McKinsey study: Healthcare could save 42 billion euros

Visits to the doctor on the screen, the electronic patient file or the e-prescription: According to the consulting firm McKinsey, up to 42 billion euros could be saved in the healthcare sector.

McKinsey study: Healthcare could save 42 billion euros

Visits to the doctor on the screen, the electronic patient file or the e-prescription: According to the consulting firm McKinsey, up to 42 billion euros could be saved in the healthcare sector. The potential has hardly been exploited in the past year. Many could benefit from this.

According to a study, the use of digital technology can reduce healthcare costs by up to 42 billion euros a year. According to the analysis by the consulting firm McKinsey, the greatest potential for savings comes from electronic patient files, more online consultation hours and appointments, as well as remote monitoring and remote support for chronically ill people.

"If used correctly, digitization can provide massive benefits in the healthcare sector," said the co-author of the study, Stefan Biesdorf. "We're talking about a €42 billion opportunity that everyone in healthcare could benefit from."

The financial digitization potential has increased by around eight billion euros or 24 percent within four years, explained co-author Kristin Tuot. She referred to the previous study from 2018, for which McKinsey had estimated the financial potential of 26 available digital health technologies in Germany at 34 billion euros based on more than 500 international research documents. "Of this, only around 1.4 billion euros have been realized in recent years," says Tuot.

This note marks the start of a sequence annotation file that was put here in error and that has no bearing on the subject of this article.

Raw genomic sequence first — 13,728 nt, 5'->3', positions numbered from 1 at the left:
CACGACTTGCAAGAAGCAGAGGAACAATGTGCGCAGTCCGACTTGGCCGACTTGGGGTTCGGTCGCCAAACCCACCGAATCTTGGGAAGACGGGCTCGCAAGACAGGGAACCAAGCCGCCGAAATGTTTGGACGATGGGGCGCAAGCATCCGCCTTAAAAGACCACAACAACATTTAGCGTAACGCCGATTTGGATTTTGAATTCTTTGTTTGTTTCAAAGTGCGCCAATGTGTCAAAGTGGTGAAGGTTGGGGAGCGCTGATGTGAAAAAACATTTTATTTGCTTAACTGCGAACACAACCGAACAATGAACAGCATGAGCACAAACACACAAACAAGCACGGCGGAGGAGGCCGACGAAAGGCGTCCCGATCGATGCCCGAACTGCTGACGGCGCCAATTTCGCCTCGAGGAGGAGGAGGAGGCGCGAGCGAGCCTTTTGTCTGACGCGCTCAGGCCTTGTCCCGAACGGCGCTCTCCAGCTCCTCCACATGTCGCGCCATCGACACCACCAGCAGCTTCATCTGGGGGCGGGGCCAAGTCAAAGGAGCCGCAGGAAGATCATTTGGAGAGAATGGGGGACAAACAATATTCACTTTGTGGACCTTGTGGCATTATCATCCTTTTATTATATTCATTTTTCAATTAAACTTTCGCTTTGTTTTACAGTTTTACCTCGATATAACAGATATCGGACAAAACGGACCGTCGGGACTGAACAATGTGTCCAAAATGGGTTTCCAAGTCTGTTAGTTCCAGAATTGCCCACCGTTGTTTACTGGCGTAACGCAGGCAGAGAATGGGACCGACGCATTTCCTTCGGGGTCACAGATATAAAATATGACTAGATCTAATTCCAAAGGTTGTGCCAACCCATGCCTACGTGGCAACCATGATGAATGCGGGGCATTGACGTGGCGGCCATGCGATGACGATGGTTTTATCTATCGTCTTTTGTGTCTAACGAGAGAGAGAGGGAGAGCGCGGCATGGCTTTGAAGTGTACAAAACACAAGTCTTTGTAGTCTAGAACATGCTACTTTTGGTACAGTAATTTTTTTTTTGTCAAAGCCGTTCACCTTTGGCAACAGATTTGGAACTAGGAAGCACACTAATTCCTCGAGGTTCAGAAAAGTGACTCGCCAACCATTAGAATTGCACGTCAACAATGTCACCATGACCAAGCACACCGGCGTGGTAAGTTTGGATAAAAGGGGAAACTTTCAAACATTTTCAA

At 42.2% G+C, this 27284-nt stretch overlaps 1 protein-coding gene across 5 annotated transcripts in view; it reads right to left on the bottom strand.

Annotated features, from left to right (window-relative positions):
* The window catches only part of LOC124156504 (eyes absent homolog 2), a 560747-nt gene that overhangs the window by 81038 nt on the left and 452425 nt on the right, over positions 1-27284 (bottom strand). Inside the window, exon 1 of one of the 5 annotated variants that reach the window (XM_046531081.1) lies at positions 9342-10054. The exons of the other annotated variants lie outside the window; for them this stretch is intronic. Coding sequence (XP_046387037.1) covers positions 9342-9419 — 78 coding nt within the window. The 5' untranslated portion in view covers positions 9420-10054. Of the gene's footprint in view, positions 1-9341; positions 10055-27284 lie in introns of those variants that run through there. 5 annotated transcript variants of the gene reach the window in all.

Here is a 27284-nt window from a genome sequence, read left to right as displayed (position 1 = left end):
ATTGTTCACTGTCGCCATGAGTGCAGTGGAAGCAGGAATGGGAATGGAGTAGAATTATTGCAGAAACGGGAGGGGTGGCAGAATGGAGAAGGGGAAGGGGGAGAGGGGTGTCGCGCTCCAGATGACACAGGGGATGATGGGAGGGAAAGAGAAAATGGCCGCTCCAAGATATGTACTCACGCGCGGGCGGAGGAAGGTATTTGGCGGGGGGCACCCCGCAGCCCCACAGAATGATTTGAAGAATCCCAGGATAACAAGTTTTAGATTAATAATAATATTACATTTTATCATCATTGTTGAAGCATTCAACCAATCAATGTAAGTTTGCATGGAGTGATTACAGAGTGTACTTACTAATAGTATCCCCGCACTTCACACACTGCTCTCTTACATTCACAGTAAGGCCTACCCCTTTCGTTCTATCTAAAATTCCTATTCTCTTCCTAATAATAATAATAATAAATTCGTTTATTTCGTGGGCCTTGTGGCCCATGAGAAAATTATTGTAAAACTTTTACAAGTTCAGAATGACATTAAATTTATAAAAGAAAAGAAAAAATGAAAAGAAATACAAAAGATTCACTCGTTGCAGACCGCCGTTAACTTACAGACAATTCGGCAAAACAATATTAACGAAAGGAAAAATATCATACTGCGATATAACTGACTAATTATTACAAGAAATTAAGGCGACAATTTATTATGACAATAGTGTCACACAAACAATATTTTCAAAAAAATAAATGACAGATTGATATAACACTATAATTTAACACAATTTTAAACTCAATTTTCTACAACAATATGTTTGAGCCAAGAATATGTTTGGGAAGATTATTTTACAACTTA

The co-author of the study referred to experiences from the Corona crisis. The pandemic has shown, for example, that some technologies such as online consultation hours and online appointments have a significantly greater benefit than assumed in 2018.

For the study, McKinsey analyzed the potential benefits of 26 digital health technologies and summarized them in six categories. Online interactions such as teleconsultation or remote monitoring and management of the chronically ill significantly reduce the time required for patients and doctors. Another savings factor is the switch to paperless data processing, for example through electronic patient files and e-prescriptions.

Workflows could be accelerated through the mobile networking of nursing staff or the use of barcodes when administering medication. "Data transparency" could avoid double examinations of patients. The study also sees savings potential through "patient self-treatment", for example through health apps or digital diagnostic tools. The "patient self-service" is also mentioned, such as online portals for making appointments.

Yorum yapabilmek için üye girişi yapmanız gerekmektedir.

Üye değilseniz hemen üye olun veya giriş yapın.

NEXT NEWS